The depiction of the Anatomical or Zodiac Man in the Limbourg brothers’ manuscript Les Très Riches Heures du Duc de Berry exudes a captivating aesthetic that seamlessly intertwines scientific inquiry with artistic mastery. Positioned within the intricate framework of medieval illumination, the figure emerges as a harmonious blend of anatomical precision and symbolic richness. Each rendered detail, from the delicate lines delineating the body’s proportions to the illustrated Zodiac Signs, invites contemplation and admiration. The vibrant hues of the illuminations, delicately applied gold leaf, and intricate patterns that adorn the margins further enhance the visual allure, drawing the viewer into a mesmerizing exploration of the human form and its cosmic connections. This fusion of artistic technique and intellectual curiosity epitomizes the manuscript’s exquisite aesthetic, offering a window into both the scientific knowledge and artistic sensibilities of the era.

For a PowerPoint Presentation on the Limbourg Brothers, please… Check HERE!

Bibliography: https://les-tres-riches-heures.chateaudechantilly.fr/ and https://www.jstor.org/stable/750460?read-now=1&seq=4#page_scan_tab_contents

The Hours of Jeanne d’Evreux Queen of France

Jean Pucelle, French, active Paris, 1319–34
The Hours of Jeanne d’Evreux, Queen of France, Folios 9v-10r, Calendar Pages for September, ca. 1324-28, Grisaille, tempera, and ink on vellum, Single folio: 9.2 x 6.2 cm, the MET, NY, USA Jean Pucelle | The Hours of Jeanne d’Evreux, Queen of France | French | The Metropolitan Museum of Art (metmuseum.org)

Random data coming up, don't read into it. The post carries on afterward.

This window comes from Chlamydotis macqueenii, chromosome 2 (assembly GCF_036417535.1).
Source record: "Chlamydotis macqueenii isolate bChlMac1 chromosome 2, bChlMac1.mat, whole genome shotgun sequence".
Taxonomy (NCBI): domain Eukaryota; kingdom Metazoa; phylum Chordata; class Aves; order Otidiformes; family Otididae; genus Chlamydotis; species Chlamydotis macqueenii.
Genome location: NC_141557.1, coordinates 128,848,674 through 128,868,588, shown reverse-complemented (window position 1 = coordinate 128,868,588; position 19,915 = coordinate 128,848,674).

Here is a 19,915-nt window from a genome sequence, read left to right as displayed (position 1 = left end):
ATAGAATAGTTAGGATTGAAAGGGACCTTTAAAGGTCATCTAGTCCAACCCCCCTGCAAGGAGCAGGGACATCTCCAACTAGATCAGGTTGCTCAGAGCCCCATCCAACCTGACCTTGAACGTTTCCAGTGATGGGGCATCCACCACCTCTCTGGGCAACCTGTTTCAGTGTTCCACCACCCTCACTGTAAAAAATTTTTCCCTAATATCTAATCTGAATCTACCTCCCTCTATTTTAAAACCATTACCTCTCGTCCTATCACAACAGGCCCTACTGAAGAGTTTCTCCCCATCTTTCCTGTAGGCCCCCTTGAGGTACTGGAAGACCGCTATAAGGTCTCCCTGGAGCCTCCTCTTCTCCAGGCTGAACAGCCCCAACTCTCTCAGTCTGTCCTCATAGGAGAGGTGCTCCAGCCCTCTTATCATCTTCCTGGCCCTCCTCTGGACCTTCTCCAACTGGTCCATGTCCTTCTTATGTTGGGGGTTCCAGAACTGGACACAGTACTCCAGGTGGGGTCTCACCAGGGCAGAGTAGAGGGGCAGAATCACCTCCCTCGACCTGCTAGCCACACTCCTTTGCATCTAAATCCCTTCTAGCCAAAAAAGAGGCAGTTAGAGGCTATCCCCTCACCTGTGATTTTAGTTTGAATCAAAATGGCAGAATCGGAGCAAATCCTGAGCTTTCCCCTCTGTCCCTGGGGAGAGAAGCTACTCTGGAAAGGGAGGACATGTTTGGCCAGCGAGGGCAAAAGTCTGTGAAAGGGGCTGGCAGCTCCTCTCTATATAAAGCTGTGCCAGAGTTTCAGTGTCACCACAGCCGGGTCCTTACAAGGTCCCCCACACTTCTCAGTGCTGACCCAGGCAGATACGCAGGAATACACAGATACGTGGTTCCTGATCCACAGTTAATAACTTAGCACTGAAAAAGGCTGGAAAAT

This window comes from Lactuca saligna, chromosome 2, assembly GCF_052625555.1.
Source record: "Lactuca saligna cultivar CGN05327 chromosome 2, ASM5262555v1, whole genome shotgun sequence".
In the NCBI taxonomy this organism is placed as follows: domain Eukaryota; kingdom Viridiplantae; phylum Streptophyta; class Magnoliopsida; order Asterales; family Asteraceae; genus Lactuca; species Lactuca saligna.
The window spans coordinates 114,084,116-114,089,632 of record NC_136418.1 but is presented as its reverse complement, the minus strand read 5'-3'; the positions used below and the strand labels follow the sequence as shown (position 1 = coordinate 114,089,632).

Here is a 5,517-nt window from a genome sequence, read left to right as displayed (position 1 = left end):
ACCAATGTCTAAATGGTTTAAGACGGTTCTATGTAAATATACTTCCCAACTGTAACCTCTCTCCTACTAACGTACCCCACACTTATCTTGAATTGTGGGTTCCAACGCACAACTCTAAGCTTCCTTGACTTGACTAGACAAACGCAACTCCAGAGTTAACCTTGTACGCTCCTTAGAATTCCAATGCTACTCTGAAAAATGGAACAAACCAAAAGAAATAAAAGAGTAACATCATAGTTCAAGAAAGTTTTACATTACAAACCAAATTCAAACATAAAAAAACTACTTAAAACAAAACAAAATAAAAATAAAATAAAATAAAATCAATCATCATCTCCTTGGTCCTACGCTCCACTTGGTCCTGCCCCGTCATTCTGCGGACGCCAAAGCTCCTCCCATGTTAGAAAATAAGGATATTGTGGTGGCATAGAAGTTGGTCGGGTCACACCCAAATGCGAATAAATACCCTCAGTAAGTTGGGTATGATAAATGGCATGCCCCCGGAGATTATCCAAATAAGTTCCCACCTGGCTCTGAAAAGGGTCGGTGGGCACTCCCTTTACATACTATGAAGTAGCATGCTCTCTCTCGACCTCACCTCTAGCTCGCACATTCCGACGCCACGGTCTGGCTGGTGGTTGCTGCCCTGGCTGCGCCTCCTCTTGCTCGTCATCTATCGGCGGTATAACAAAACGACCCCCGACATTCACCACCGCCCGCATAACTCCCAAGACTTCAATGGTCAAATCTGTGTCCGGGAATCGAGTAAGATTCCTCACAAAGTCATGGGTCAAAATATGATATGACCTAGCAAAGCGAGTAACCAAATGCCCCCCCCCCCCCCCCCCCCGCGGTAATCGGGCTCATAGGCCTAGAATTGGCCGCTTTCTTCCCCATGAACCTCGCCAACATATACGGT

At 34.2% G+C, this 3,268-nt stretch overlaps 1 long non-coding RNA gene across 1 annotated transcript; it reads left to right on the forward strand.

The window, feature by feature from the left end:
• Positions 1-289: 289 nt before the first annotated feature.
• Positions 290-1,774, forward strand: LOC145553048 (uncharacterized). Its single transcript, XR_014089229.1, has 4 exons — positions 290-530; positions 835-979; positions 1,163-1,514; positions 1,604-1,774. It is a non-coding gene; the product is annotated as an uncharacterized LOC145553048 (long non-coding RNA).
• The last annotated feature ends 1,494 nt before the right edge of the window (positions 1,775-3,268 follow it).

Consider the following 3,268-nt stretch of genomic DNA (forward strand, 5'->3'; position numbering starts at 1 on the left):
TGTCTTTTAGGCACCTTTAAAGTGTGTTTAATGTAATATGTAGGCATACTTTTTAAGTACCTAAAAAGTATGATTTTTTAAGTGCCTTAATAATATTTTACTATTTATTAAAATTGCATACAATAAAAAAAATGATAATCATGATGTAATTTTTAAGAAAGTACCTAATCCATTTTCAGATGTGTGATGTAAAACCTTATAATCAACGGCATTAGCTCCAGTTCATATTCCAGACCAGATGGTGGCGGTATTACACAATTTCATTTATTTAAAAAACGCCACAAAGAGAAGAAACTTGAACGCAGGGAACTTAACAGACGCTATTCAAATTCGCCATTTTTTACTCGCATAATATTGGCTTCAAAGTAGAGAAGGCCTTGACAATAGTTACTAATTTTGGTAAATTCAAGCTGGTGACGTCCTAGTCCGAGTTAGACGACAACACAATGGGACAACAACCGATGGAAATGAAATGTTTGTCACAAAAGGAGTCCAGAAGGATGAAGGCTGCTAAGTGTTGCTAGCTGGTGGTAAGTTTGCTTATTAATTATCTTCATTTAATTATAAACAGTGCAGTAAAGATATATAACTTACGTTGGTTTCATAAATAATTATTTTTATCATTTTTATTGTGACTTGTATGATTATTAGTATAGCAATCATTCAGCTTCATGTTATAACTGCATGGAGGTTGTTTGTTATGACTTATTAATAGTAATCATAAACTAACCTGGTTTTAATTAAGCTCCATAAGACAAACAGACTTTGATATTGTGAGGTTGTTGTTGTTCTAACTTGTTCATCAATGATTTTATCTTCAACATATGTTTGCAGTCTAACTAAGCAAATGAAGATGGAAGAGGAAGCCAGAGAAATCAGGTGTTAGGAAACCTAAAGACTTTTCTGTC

The Hours of Jeanne d’Evreux, Queen of France, is a famous medieval illuminated manuscript created around the year 1324-1328. Currently housed in the collection of the Metropolitan Museum of Art in New York City, on display at the Cloisters, the manuscript is considered one of the most exquisite examples of Late Gothic manuscript illumination. It was probably commissioned for Jeanne d’Evreux, by her husband, King Charles IV of France, between the date of their marriage in 1325 and his death three years later.

At first glance, this tiny prayer book, the size of each vellum folio is 9.2 x 6.2 cm, with not a trace of gold, might seem an unlikely possession for a queen of France. The Hours of Jeanne d’Evreux, however, offers much more than meets the eye. This manuscript consists of 209 folios, containing not only twenty-five full-page paintings featuring depictions of significant moments from the Infancy and Passion of Christ, but also scenes portraying the life of Saint Louis, a notable ancestor of Queen Jeanne. Additionally, the margins of the manuscript are adorned with an astonishing array of nearly 700 illustrations. These illustrations vividly portray a diverse tapestry of medieval Parisian society, including bishops, beggars, street dancers, maidens, and musicians. Furthermore, interspersed among these depictions are whimsical creatures from the realm of pure fantasy, such as apes, rabbits, dogs, and other enigmatic beings. The combination of meticulously crafted religious imagery and glimpses into the vibrant urban life of medieval Paris makes The Hours of Jeanne d’Evreux an extraordinary testament to the artistic and cultural milieu of the time. https://www.metmuseum.org/art/collection/search/470309

Diminutive in size, the Hours of Jeanne d’Evreux was made between 1324 and 1328 https://www.facsimilefinder.com/facsimiles/hours-jeanne-evreux-facsimile
Jean Pucelle, French, active Paris, 1319–34
The Hours of Jeanne d’Evreux, Queen of France, Folios 15v-16r, The Betrayal of Christ and The Annunciation to Mary, 1324-28, Grisaille, tempera, and ink on vellum, Single folio: 9.2 x 6.2 cm, the MET, NY, USA https://commons.wikimedia.org/wiki/File:4_Jean_Pucelle._Hours_of_Jeanne_d%27Evreux._1325-28,_Metropolitan_Museum,_New-York.jpg